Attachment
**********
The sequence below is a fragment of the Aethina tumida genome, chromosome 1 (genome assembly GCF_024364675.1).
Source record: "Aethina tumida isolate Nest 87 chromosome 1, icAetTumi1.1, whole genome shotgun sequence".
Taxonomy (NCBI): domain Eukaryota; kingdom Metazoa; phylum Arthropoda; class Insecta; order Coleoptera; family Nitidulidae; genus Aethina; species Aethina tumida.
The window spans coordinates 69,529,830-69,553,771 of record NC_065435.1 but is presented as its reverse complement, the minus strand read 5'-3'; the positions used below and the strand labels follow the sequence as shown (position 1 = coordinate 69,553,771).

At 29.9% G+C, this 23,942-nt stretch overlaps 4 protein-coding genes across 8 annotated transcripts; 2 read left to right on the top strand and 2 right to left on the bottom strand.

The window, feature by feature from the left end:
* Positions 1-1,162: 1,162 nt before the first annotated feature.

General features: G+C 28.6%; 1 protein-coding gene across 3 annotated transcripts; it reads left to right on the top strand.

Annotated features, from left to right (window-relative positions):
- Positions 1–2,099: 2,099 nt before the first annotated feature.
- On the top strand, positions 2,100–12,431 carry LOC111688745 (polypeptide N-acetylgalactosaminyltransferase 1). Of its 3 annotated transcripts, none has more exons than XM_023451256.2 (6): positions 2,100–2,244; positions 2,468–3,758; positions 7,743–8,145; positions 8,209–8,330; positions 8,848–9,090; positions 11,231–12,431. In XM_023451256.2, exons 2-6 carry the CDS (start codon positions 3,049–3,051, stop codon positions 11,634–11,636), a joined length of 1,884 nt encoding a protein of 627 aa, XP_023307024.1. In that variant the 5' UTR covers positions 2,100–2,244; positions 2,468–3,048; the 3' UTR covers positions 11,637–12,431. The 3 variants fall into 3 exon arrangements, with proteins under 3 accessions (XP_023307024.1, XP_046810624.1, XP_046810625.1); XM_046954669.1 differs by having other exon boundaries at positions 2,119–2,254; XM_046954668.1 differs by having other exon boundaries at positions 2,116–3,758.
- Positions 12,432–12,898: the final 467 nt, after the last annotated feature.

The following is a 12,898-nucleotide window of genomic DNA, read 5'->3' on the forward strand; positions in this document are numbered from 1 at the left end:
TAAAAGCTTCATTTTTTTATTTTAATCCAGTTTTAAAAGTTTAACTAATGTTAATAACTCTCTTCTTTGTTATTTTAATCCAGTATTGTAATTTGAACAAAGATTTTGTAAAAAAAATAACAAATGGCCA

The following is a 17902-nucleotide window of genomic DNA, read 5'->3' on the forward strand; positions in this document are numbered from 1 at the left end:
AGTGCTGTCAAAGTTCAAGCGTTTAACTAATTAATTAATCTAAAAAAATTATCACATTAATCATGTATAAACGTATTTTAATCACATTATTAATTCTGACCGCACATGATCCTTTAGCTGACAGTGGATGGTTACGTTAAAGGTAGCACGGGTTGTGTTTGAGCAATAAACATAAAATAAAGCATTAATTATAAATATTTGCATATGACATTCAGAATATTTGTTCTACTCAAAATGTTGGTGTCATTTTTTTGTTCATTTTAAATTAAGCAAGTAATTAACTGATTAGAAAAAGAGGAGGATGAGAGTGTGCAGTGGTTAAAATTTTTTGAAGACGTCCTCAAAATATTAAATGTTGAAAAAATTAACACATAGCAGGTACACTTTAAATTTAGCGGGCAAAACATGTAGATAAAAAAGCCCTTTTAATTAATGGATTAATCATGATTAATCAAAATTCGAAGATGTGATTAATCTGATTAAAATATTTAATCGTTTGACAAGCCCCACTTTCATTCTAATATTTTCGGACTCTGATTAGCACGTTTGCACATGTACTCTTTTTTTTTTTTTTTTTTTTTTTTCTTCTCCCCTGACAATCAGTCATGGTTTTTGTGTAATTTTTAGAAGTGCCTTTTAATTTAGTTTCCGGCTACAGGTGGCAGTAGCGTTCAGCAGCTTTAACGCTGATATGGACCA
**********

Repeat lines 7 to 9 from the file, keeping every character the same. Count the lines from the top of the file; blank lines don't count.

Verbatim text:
* Positions 1-1,162: 1,162 nt before the first annotated feature.

General features: G+C 28.6%; 1 protein-coding gene across 3 annotated transcripts; it reads left to right on the top strand.

Annotated features, from left to right (window-relative positions):